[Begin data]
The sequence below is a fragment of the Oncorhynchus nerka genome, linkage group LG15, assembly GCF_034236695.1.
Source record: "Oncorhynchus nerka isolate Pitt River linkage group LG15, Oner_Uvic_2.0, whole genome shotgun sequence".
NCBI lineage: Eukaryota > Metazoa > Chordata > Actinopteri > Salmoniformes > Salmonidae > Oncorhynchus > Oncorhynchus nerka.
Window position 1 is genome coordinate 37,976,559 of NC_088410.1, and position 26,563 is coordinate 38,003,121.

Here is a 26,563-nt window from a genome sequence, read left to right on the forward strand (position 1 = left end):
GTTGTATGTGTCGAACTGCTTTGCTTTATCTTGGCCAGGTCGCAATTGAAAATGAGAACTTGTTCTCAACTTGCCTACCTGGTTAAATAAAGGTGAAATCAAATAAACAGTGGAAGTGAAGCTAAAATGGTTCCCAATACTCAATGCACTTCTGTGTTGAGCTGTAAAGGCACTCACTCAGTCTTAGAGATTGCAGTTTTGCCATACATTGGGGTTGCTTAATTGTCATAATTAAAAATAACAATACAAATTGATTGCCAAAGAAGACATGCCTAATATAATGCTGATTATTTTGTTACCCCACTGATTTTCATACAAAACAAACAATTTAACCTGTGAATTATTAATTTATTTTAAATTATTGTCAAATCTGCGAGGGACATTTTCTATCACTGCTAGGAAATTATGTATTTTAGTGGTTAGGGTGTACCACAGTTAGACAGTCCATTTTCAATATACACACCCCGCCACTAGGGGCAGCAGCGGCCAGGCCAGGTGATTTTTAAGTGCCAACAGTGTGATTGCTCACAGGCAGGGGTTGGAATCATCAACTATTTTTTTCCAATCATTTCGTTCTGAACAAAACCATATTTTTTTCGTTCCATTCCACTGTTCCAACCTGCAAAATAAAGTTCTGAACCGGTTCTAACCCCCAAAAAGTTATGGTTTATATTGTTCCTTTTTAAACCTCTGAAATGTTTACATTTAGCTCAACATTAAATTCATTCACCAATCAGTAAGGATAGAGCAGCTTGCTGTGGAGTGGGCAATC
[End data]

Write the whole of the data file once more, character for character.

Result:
The sequence below is a fragment of the Oncorhynchus nerka genome, linkage group LG15, assembly GCF_034236695.1.
Source record: "Oncorhynchus nerka isolate Pitt River linkage group LG15, Oner_Uvic_2.0, whole genome shotgun sequence".
NCBI lineage: Eukaryota > Metazoa > Chordata > Actinopteri > Salmoniformes > Salmonidae > Oncorhynchus > Oncorhynchus nerka.
Window position 1 is genome coordinate 37,976,559 of NC_088410.1, and position 26,563 is coordinate 38,003,121.

Here is a 26,563-nt window from a genome sequence, read left to right on the forward strand (position 1 = left end):
GTTGTATGTGTCGAACTGCTTTGCTTTATCTTGGCCAGGTCGCAATTGAAAATGAGAACTTGTTCTCAACTTGCCTACCTGGTTAAATAAAGGTGAAATCAAATAAACAGTGGAAGTGAAGCTAAAATGGTTCCCAATACTCAATGCACTTCTGTGTTGAGCTGTAAAGGCACTCACTCAGTCTTAGAGATTGCAGTTTTGCCATACATTGGGGTTGCTTAATTGTCATAATTAAAAATAACAATACAAATTGATTGCCAAAGAAGACATGCCTAATATAATGCTGATTATTTTGTTACCCCACTGATTTTCATACAAAACAAACAATTTAACCTGTGAATTATTAATTTATTTTAAATTATTGTCAAATCTGCGAGGGACATTTTCTATCACTGCTAGGAAATTATGTATTTTAGTGGTTAGGGTGTACCACAGTTAGACAGTCCATTTTCAATATACACACCCCGCCACTAGGGGCAGCAGCGGCCAGGCCAGGTGATTTTTAAGTGCCAACAGTGTGATTGCTCACAGGCAGGGGTTGGAATCATCAACTATTTTTTTCCAATCATTTCGTTCTGAACAAAACCATATTTTTTTCGTTCCATTCCACTGTTCCAACCTGCAAAATAAAGTTCTGAACCGGTTCTAACCCCCAAAAAGTTATGGTTTATATTGTTCCTTTTTAAACCTCTGAAATGTTTACATTTAGCTCAACATTAAATTCATTCACCAATCAGTAAGGATAGAGCAGCTTGCTGTGGAGTGGGCAATC